Epistemic justification and Husserl's phenomenology of reason in ideas I
David Bourget (Western Ontario)
David Chalmers (ANU, NYU)
Rafael De Clercq
Jack Alan Reynolds
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In Pol Vandevelde & Sebastian Luft (eds.), Epistemology, Archaeology, Ethics: Current Investigations of Husserl's Corpus. Continuum (2010)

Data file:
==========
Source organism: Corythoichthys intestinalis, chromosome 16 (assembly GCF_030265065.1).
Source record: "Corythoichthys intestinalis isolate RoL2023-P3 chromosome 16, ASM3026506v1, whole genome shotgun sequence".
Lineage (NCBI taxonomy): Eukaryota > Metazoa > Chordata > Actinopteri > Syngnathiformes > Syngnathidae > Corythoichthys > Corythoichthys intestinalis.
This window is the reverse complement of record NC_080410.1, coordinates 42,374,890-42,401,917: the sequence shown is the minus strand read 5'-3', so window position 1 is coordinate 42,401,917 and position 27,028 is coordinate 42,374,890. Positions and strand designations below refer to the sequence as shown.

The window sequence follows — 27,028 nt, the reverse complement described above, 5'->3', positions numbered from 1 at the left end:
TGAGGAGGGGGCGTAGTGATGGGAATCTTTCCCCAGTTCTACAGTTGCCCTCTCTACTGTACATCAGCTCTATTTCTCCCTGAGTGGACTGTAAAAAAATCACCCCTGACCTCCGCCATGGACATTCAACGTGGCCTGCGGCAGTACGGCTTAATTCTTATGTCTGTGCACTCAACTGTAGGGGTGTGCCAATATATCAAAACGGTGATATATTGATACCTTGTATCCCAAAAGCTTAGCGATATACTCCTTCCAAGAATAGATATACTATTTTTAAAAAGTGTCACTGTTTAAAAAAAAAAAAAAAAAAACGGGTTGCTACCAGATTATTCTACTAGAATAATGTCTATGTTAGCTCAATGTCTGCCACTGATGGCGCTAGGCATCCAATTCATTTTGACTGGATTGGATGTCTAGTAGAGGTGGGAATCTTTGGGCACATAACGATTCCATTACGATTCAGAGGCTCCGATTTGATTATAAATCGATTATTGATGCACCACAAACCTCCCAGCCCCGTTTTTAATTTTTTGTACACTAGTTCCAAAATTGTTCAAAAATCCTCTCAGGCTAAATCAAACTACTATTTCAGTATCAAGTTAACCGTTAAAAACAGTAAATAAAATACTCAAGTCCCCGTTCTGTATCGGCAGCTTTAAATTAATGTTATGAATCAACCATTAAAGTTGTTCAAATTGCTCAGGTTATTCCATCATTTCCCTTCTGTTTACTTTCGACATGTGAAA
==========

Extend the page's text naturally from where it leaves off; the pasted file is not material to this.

...In what follows I lay out Husserl's theory of epistemic justification as he sketches it in Part IV of 'Ideas 1', especially in the section he appropriately titles the "Phenomenology of Reason," understood here to present a phenomenological analysis of how reason is given, namely, how reason manifests itself in conscious life. My claim is that Husserl's "phenomenology of reason," by clarifying the ways in which the "legitimizations of reason" take place can be ultimately understood as a theory of epistemic justification. The theory of epistemic justification discused here is a phenomenological account of the process whereby the thinking subject comes to regards particular beliefs as true and can give reasons to support this claim.
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